These “goals” may take a much longer amount of time for them to accomplish, but the ultimate goal is independence. This may be anything from independence in tooth brushing to an independent residence. These include psychosocial treatments, behavioral treatments, cognitive-behavioral treatments, and family-oriented strategies. Core components of behavioral treatments include language and social skills acquisition. Typically, one-to-one training is offered in which a therapist uses a shaping procedure in combination with positive reinforcements to help the child pronounce syllables until words are completed.

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Although there is no specific medication for intellectual disability, many people with developmental disabilities have further medical complications and may be prescribed several medications. For example, autistic children with developmental delay may be prescribed antipsychotics or mood stabilizers to help with their behavior. About a quarter of cases are caused by a genetic disorder. Intellectual disability has been documented under a variety of names throughout history.

Throughout much of human history, society was unkind to those with any type of disability, and people with intellectual disability were commonly viewed as burdens on their families. Greek and Roman philosophers, who valued reasoning abilities, disparaged people with intellectual disability as barely human. Negative stereotypes were prominent in social attitudes of the time. In the 13th century, England declared people with intellectual disability to be incapable of making decisions or managing their affairs.

Guardianships were created to take over their financial affairs. In the 17th century, Thomas Willis provided the first description of intellectual disability as a disease. He believed that it was caused by structural problems in the brain. According to Willis, the anatomical problems could be either an inborn condition or acquired later in life.

In the 18th and 19th centuries, housing and care moved away from families and towards an asylum model. In the late 19th century, in response to Charles Darwin’s On the Origin of Species, Francis Galton proposed selective breeding of humans to reduce intellectual disability. In 1905, Alfred Binet produced the first standardized test for measuring intelligence in children. Although ancient Roman law had declared people with intellectual disability to be incapable of the deliberate intent to harm that was necessary for a person to commit a crime, during the 1920s, Western society believed they were morally degenerate. Ignoring the prevailing attitude, Civitans adopted service to people with developmental disabilities as a major organizational emphasis in 1952.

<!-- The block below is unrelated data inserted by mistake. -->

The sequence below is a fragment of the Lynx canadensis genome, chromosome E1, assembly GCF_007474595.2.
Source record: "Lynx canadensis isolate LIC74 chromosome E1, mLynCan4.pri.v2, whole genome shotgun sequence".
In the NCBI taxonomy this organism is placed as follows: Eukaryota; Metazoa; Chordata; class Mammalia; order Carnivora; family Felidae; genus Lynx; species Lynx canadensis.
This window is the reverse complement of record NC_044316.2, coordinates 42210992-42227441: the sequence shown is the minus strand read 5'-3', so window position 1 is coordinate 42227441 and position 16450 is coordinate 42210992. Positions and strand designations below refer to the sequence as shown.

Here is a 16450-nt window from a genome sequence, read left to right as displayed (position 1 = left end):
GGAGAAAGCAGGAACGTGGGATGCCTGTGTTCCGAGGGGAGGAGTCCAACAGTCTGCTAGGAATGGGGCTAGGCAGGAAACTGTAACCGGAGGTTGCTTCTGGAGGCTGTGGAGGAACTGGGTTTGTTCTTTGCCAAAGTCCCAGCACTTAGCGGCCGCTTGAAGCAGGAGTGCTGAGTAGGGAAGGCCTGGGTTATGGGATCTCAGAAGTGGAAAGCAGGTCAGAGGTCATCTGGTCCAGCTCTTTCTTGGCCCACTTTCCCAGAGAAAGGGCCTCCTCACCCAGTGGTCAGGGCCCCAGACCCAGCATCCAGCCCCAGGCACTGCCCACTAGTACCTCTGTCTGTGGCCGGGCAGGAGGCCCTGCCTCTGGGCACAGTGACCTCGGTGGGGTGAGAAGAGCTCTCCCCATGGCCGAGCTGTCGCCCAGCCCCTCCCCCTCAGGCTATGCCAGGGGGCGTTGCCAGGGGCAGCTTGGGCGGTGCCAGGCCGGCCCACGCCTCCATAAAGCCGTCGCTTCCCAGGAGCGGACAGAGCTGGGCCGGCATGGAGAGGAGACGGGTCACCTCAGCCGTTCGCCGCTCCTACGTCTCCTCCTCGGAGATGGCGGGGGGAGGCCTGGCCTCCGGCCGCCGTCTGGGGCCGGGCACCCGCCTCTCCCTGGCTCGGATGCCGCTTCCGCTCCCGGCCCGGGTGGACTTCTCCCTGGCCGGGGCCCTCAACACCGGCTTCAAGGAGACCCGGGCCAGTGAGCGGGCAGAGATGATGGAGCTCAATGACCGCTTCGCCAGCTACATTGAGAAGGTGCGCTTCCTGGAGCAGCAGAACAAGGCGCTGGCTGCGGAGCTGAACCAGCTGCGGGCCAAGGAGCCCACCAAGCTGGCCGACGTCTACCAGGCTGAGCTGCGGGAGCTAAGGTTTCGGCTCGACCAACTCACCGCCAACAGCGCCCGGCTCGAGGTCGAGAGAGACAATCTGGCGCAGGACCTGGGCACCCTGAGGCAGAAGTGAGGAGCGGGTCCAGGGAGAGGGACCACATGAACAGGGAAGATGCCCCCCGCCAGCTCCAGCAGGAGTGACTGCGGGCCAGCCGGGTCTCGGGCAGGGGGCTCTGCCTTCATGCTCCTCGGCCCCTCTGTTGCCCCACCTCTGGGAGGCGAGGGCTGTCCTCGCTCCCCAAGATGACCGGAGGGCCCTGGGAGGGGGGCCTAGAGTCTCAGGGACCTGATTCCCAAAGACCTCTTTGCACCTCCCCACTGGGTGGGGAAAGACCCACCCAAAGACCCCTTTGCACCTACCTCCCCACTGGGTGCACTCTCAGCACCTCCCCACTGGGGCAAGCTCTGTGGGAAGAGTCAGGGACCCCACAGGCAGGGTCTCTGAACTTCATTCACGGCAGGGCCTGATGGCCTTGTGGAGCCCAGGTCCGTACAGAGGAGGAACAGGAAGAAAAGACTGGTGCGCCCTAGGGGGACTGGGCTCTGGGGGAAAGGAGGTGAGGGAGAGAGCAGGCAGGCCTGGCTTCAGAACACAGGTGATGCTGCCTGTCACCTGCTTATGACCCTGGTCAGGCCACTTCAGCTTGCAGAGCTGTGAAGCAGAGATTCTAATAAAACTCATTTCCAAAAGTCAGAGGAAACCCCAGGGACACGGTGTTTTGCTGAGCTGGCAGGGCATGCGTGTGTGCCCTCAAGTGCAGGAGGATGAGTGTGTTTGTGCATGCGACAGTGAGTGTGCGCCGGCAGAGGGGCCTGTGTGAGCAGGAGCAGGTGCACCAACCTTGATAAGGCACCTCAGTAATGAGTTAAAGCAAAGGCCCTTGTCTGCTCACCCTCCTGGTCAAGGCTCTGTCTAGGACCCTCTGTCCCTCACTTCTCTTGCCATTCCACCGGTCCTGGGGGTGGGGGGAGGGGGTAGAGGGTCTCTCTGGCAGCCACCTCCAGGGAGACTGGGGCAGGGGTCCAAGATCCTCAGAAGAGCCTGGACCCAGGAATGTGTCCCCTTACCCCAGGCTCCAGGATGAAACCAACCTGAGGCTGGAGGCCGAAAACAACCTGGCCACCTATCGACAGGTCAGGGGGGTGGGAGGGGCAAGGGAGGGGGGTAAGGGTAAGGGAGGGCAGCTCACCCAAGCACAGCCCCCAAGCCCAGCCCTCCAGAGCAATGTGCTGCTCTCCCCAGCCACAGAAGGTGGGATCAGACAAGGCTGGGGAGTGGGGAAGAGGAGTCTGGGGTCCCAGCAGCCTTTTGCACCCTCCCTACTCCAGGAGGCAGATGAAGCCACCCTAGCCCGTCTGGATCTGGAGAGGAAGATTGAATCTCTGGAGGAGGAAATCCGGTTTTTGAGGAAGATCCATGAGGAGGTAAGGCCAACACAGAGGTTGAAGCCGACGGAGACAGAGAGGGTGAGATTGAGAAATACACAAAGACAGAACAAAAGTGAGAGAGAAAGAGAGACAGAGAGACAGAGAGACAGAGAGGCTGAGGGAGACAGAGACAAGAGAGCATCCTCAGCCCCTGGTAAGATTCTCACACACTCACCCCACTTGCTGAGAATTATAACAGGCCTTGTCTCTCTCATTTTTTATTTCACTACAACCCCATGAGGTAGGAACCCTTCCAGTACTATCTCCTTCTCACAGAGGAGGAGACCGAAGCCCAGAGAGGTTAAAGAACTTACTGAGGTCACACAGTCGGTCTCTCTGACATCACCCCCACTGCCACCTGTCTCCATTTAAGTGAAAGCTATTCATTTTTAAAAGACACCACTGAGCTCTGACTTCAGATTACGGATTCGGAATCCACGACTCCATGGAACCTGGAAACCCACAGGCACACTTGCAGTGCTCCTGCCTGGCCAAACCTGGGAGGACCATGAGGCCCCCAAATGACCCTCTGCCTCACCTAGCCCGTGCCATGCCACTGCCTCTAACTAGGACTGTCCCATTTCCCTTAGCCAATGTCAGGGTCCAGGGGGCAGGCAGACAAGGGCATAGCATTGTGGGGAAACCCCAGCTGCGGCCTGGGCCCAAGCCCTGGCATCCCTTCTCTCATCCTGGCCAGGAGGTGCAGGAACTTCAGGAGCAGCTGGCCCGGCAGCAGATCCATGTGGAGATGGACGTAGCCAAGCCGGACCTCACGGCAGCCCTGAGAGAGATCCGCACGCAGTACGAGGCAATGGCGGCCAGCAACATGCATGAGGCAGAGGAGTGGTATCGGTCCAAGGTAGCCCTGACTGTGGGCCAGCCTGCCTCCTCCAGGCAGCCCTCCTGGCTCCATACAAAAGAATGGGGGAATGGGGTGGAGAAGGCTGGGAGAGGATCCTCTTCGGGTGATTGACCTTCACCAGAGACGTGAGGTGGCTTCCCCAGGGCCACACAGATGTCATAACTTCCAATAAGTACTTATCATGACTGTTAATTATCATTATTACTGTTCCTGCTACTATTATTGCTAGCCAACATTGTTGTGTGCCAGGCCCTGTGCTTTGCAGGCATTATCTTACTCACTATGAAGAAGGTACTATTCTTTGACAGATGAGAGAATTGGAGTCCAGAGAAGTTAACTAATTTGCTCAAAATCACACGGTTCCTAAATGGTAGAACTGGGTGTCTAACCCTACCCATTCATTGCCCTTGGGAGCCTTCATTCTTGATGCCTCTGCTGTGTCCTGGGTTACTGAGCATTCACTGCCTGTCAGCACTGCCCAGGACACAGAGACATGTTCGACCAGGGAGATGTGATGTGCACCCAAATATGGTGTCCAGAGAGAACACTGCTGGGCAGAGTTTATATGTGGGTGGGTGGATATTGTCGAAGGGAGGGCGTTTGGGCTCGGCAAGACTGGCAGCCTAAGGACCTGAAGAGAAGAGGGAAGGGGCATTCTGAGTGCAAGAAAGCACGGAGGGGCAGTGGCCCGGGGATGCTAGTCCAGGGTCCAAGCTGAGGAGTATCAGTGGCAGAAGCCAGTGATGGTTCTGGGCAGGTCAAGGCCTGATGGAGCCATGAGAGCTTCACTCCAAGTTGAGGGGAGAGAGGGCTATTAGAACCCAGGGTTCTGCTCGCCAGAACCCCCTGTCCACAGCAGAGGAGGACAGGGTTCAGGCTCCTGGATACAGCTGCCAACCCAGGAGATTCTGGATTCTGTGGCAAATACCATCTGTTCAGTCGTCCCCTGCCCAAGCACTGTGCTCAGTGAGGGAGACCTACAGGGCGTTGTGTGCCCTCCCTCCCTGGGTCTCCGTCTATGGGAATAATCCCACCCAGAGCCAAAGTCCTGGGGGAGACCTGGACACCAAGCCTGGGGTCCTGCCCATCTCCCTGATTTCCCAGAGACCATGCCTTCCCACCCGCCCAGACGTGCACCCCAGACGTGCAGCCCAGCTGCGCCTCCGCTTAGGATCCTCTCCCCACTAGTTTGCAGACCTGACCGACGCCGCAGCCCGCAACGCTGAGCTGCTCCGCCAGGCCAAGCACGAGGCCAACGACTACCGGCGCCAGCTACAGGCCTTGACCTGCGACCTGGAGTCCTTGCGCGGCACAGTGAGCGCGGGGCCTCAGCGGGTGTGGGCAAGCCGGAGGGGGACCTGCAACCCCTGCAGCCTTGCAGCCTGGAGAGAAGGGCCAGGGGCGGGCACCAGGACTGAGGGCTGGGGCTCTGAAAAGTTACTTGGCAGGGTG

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Their earliest efforts included workshops for special education teachers and daycamps for children with disabilities, all at a time when such training and programs were almost nonexistent. The publication of this book may be regarded as the first move towards the widespread adoption of the social model of disability in regard to these types of disabilities, and was the impetus for the development of government strategies for desegregation. From the 1960s to the present, most states have moved towards the elimination of segregated institutions. By the mid-1970s, most governments had committed to de-institutionalization, and had started preparing for the wholesale movement of people into the general community, in line with the principles of normalization. In the past, lead poisoning and infectious diseases were significant causes of intellectual disability.

Some causes of intellectual disability are decreasing, as medical advances, such as vaccination, increase. Along with the changes in terminology, and the downward drift in acceptability of the old terms, institutions of all kinds have had to repeatedly change their names. This affects the names of schools, hospitals, societies, government departments, and academic journals. For example, the Midlands Institute of Mental Subnormality became the British Institute of Mental Handicap and is now the British Institute of Learning Disability.